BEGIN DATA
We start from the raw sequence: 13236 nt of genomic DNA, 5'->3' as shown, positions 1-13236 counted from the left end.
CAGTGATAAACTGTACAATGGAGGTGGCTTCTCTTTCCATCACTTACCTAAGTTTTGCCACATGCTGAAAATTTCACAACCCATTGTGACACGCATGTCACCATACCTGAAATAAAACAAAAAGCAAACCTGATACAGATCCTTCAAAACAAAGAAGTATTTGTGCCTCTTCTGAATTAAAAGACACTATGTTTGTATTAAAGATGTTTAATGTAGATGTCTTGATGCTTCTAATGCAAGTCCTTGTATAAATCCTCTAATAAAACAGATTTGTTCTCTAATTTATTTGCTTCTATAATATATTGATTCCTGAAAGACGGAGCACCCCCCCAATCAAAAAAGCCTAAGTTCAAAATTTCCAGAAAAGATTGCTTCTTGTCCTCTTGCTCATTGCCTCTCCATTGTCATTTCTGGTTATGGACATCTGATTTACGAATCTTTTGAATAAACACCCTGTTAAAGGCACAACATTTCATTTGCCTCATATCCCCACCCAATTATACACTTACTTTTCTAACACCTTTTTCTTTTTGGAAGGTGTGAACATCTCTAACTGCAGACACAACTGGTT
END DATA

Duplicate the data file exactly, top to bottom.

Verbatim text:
We start from the raw sequence: 13236 nt of genomic DNA, 5'->3' as shown, positions 1-13236 counted from the left end.
CAGTGATAAACTGTACAATGGAGGTGGCTTCTCTTTCCATCACTTACCTAAGTTTTGCCACATGCTGAAAATTTCACAACCCATTGTGACACGCATGTCACCATACCTGAAATAAAACAAAAAGCAAACCTGATACAGATCCTTCAAAACAAAGAAGTATTTGTGCCTCTTCTGAATTAAAAGACACTATGTTTGTATTAAAGATGTTTAATGTAGATGTCTTGATGCTTCTAATGCAAGTCCTTGTATAAATCCTCTAATAAAACAGATTTGTTCTCTAATTTATTTGCTTCTATAATATATTGATTCCTGAAAGACGGAGCACCCCCCCAATCAAAAAAGCCTAAGTTCAAAATTTCCAGAAAAGATTGCTTCTTGTCCTCTTGCTCATTGCCTCTCCATTGTCATTTCTGGTTATGGACATCTGATTTACGAATCTTTTGAATAAACACCCTGTTAAAGGCACAACATTTCATTTGCCTCATATCCCCACCCAATTATACACTTACTTTTCTAACACCTTTTTCTTTTTGGAAGGTGTGAACATCTCTAACTGCAGACACAACTGGTT